A partial federal government shutdown began Tuesday morning as a deadlocked Congress failed to reach an agreement on a short-term funding bill by a 12:01 a.m. ET deadline.
As national parks and other functions grind to a halt in the first government shutdown in 17 years, some members say it could last days or even weeks before a compromise is reached. NBC's Kelly O'Donnell reports
As the clock ticked down to midnight, House Republicans announced that they would try to shift decision-making to a bipartisan conference of lawmakers from both chambers, but Senate Majority Leader Harry Reid immediately rejected that plan.
“We will not go to conference with a gun to our head," he said.
The House requested the conference -- and it again approved its already-rejected short-term spending bill -- in votes after 1 a.m. ET before recessing for the evening.
The Senate will reconvene at 9:30 a.m. ET, and Reid promised to immediately table -- or kill -- the House conference plan first thing Tuesday morning.
House Republicans say they support the conference plan to find some middle ground between the Democratic-controlled Senate's “clean” government funding bill and the GOP-led House's proposal to delay a key part of Obamacare and nix health care subsidies for congressional staffers.
Government officials told agencies to begin executing plans for a shutdown -- the first in 17 years -- shortly before midnight Monday.
“I can’t believe it will go for very long,” Sen. Jeff Flake, R- Ariz., said on MSNBC’s Morning Joe Tuesday morning. “I hope that today or tomorrow that we can open it back up.”
Referring to his House Republican counterparts, he added that, “I think we all share the same goal, certainly to rein in spending and no Republican voted for Obamacare before. But it’s no secret that I haven’t agreed with the tactic or the strategy here. I just don’t think that we should have used this vehicle,” that is, the short-term spending bill.
The House and the Senate can't agree on a continuing resolution to fund the government.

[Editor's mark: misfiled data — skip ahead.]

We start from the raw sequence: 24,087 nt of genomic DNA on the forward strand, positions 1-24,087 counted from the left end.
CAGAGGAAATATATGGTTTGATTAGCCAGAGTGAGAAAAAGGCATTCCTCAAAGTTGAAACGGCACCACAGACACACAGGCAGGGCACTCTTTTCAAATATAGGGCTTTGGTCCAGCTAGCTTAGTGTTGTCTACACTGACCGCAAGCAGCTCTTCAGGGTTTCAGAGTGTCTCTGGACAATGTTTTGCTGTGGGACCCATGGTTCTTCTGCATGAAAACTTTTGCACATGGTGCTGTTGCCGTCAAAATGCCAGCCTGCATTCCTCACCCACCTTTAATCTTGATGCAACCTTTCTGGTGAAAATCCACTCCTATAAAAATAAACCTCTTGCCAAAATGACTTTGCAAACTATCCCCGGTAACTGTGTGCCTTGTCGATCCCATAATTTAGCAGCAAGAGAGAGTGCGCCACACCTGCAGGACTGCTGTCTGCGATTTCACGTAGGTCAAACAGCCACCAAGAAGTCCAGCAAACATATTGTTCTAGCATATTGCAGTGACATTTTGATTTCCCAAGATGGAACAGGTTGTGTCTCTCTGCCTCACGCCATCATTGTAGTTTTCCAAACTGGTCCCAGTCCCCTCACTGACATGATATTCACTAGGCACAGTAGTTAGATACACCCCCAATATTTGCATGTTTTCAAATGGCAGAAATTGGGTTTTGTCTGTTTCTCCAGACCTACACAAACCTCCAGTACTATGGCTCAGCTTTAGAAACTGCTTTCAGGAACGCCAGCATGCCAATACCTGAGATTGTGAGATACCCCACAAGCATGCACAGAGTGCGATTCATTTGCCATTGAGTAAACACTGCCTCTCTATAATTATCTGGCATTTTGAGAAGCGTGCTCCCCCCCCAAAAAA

Flake also said that for the GOP strategy to succeed the Democrats would need to fear a partial government shutdown, but in fact they welcomed it: “The Democrats knew that if there were to be a shutdown, that it would be Republicans who’d take the blame. So you’re threatening to do something that the other side isn’t very fearful of.”
The shutdown will place tens of thousands of federal workers on unpaid furlough while forcing others to work without pay, close national parks and monuments, and disrupt services like food assistance and IRS audits.
Social Security, Medicare and other entitlement payments and national security operations will go on as usual, and -- because of a bipartisan measure passed by both houses of Congress and signed into law by the president late Monday -- members of the military will continue to be paid.
The new insurance "exchanges" mandated by the new health care law also went live even as the shutdown began.
Earlier Monday, the Senate twice rejected House-passed measures that would have delayed key provisions of Obamacare while funding the government for an additional few weeks.
Reid said on the Senate floor Monday that Republicans "have lost their minds" by repeatedly voting for "ridiculous policy riders" destined for failure in the Democratically-controlled Senate.
Speaking shortly before the first House vote Monday, House Speaker John Boehner said the measure to delay the mandate was about "fairness."
"I would say to the president: This is not about me," Boehner said. "This is not about Republicans here in Congress. It's about fairness for the American people."
The president spoke by phone Monday to Boehner as well as to other congressional leaders in both chambers, the White House said. His call to Boehner lasted about 10 minutes, an aide said.
The call came shortly after the president urged Republicans to pass a “clean” funding bill rather than tying an Obamacare-delaying provision to the legislation and accused GOP leaders of acting to "save face after making some impossible promises to the extreme right wing of their party."
“One faction of one party in one house of Congress in one branch of government doesn't get to shut down the entire government just to re-fight the results of an election," he said during a statement at the White House.
In an afternoon interview with NPR News, Obama reiterated that any funding measure that involves major changes to Obamacare is a non-starter.
Asked what he can ‘offer’ towards a compromise – especially once the debate shifts to the debt ceiling – Obama insisted he should not have to negotiate over the issue. “I shouldn't have to offer anything,” he told host Steve Inskeep. “They're not doing me a favor by paying for things that they have already approved for the government to do. That's part of their basic function of government, that's not doing me a favor.”
NBC News' Frank Thorp, Luke Russert and Chuck Todd contributed to this report.
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- 'Very real impact': What a shutdown could look like
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This story was originally published on Mon Sep 30, 2013 4:41 PM EDT